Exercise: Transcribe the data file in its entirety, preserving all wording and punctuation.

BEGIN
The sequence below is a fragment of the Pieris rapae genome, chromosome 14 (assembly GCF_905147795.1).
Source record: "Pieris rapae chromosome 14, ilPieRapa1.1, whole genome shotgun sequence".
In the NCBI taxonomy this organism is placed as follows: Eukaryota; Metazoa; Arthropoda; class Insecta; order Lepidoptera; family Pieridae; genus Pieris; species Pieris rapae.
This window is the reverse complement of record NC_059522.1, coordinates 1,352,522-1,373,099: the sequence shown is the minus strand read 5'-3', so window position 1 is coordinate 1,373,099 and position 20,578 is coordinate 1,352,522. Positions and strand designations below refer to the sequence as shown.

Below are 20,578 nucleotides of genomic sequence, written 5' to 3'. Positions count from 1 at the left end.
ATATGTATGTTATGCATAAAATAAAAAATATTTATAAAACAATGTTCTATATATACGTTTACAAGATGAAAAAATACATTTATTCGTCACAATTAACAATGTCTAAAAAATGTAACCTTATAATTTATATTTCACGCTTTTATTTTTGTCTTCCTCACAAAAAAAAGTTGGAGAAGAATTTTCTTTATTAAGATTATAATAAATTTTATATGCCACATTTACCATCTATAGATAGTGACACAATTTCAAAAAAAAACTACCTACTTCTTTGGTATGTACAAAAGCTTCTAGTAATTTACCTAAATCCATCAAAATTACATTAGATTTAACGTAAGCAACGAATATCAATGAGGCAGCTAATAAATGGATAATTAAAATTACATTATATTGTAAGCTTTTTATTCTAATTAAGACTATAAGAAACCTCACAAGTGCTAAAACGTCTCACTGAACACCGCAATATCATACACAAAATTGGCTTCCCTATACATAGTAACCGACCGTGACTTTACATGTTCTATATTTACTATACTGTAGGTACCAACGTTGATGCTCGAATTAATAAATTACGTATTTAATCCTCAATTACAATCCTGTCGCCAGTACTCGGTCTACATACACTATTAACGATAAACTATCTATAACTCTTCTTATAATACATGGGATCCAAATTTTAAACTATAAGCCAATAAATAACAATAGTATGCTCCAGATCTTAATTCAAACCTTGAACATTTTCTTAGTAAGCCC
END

The sequence below is a fragment of the Pieris rapae genome, chromosome 14 (assembly GCF_905147795.1).
Source record: "Pieris rapae chromosome 14, ilPieRapa1.1, whole genome shotgun sequence".
In the NCBI taxonomy this organism is placed as follows: Eukaryota; Metazoa; Arthropoda; class Insecta; order Lepidoptera; family Pieridae; genus Pieris; species Pieris rapae.
This window is the reverse complement of record NC_059522.1, coordinates 1,352,522-1,373,099: the sequence shown is the minus strand read 5'-3', so window position 1 is coordinate 1,373,099 and position 20,578 is coordinate 1,352,522. Positions and strand designations below refer to the sequence as shown.

Below are 20,578 nucleotides of genomic sequence, written 5' to 3'. Positions count from 1 at the left end.
ATATGTATGTTATGCATAAAATAAAAAATATTTATAAAACAATGTTCTATATATACGTTTACAAGATGAAAAAATACATTTATTCGTCACAATTAACAATGTCTAAAAAATGTAACCTTATAATTTATATTTCACGCTTTTATTTTTGTCTTCCTCACAAAAAAAAGTTGGAGAAGAATTTTCTTTATTAAGATTATAATAAATTTTATATGCCACATTTACCATCTATAGATAGTGACACAATTTCAAAAAAAAACTACCTACTTCTTTGGTATGTACAAAAGCTTCTAGTAATTTACCTAAATCCATCAAAATTACATTAGATTTAACGTAAGCAACGAATATCAATGAGGCAGCTAATAAATGGATAATTAAAATTACATTATATTGTAAGCTTTTTATTCTAATTAAGACTATAAGAAACCTCACAAGTGCTAAAACGTCTCACTGAACACCGCAATATCATACACAAAATTGGCTTCCCTATACATAGTAACCGACCGTGACTTTACATGTTCTATATTTACTATACTGTAGGTACCAACGTTGATGCTCGAATTAATAAATTACGTATTTAATCCTCAATTACAATCCTGTCGCCAGTACTCGGTCTACATACACTATTAACGATAAACTATCTATAACTCTTCTTATAATACATGGGATCCAAATTTTAAACTATAAGCCAATAAATAACAATAGTATGCTCCAGATCTTAATTCAAACCTTGAACATTTTCTTAGTAAGCCC